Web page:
Journal of Northeast Texas Archaeology




The Walnut Branch site (41CE47) was recorded by George Kegley and Dan Witter in 1969 as part of an archaeological survey funded by the Texas Building Commission (now the Texas Historical Commission) in Cherokee County and adjacent counties. This ancestral Caddo site is located about six miles southwest of the city of Rusk, in the Box’s Creek valley in the Neches River basin; Box’s Creek is a generally southern-flowing tributary to the Neches River, and enters the river not far to the westnorthwest of the George C. Davis site (41CE19), otherwise known as Caddo Mounds State Historic Site. The landowner’s son had previously collected ceramic sherds and a ceramic pipe from the Walnut Branch site, and a Caddo burial (and associated ceramic vessel, about which nothing is known) had been found at the site in 1964.

Kegley obtained surface collections of ceramic sherds and lithic tools from different parts of the Walnut Branch site, including a number of ceramic sherds (n=69) and one tool fragment from the Walnut Branch stream bed, a tributary to Box’s Creek; at that time, the bank of the stream was actively eroding, exposing artifacts on the surface. Kegley also excavated two small “test pits” or shovel tests at the site, and they contained a small number of ceramic sherds in the archaeological deposits. The sediments in those “test pits” had different zones of alluvial sands to a depth of at least 58 cm.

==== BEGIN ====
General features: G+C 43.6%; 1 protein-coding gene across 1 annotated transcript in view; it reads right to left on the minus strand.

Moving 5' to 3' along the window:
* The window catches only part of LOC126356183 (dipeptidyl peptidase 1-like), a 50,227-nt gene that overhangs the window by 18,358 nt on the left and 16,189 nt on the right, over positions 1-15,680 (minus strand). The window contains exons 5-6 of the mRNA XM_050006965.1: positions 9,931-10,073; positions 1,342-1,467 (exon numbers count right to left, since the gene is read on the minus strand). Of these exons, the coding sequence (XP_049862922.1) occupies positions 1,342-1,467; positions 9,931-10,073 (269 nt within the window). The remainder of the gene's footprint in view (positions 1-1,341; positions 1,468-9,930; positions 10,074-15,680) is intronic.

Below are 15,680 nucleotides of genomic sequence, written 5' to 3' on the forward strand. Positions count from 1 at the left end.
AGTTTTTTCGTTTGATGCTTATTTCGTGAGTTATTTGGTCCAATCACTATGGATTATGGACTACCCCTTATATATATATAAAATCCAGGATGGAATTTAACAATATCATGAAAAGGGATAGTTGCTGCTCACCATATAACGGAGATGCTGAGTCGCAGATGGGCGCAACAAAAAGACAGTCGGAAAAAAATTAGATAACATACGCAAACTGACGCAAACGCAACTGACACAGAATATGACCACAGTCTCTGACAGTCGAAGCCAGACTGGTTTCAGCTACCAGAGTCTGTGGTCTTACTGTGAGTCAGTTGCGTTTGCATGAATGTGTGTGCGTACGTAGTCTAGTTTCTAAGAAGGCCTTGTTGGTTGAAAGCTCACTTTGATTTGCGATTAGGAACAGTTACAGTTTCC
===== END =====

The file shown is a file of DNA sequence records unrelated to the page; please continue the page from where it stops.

In 2017, the junior author obtained permission to reexamine the Walnut Branch site, and determine its current condition and research significance. This work consisted of an intensive program of shovel testing across a large field and floodplain north of Walnut Branch and east of Box’s Creek, which is discussed below. He also obtained a substantial collection of ancestral Caddo ceramic vessel sherds from the Walnut Branch stream bed just below the Walnut Branch site and the Ross I site; this surface collection was taken before the shovel testing work was initiated. The intensive shovel testing has demonstrated that the large pasture that contains the Walnut Branch site also contains two other spatially related ancestral Caddo sites (Ross I, 41CE485 and Ross II, 41CE486) to the west and northeast, respectively, of the Walnut Branch site; the findings from these other sites will also be discussed in this article.

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Creative Commons Attribution 4.0 License
This work is licensed under a Creative Commons Attribution 4.0 License.



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